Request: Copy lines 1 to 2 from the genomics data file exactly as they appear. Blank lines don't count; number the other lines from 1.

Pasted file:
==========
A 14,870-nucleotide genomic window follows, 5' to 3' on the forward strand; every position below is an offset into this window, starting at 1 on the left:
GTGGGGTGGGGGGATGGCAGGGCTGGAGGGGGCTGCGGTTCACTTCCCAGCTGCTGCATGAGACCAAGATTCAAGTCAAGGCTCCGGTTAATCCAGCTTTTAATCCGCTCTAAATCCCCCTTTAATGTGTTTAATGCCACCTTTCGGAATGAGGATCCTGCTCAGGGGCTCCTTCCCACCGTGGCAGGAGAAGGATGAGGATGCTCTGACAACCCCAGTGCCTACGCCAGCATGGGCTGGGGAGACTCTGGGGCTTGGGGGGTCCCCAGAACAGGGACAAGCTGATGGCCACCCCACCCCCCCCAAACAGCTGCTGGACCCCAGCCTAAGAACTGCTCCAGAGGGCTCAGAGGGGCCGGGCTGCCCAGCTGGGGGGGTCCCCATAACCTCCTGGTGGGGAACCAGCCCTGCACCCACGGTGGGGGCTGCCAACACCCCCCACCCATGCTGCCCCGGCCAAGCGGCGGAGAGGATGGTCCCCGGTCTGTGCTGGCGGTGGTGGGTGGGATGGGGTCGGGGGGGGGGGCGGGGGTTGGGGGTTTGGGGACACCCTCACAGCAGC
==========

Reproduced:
A 14,870-nucleotide genomic window follows, 5' to 3' on the forward strand; every position below is an offset into this window, starting at 1 on the left:
GTGGGGTGGGGGGATGGCAGGGCTGGAGGGGGCTGCGGTTCACTTCCCAGCTGCTGCATGAGACCAAGATTCAAGTCAAGGCTCCGGTTAATCCAGCTTTTAATCCGCTCTAAATCCCCCTTTAATGTGTTTAATGCCACCTTTCGGAATGAGGATCCTGCTCAGGGGCTCCTTCCCACCGTGGCAGGAGAAGGATGAGGATGCTCTGACAACCCCAGTGCCTACGCCAGCATGGGCTGGGGAGACTCTGGGGCTTGGGGGGTCCCCAGAACAGGGACAAGCTGATGGCCACCCCACCCCCCCCAAACAGCTGCTGGACCCCAGCCTAAGAACTGCTCCAGAGGGCTCAGAGGGGCCGGGCTGCCCAGCTGGGGGGGTCCCCATAACCTCCTGGTGGGGAACCAGCCCTGCACCCACGGTGGGGGCTGCCAACACCCCCCACCCATGCTGCCCCGGCCAAGCGGCGGAGAGGATGGTCCCCGGTCTGTGCTGGCGGTGGTGGGTGGGATGGGGTCGGGGGGGGGGGCGGGGGTTGGGGGTTTGGGGACACCCTCACAGCAGC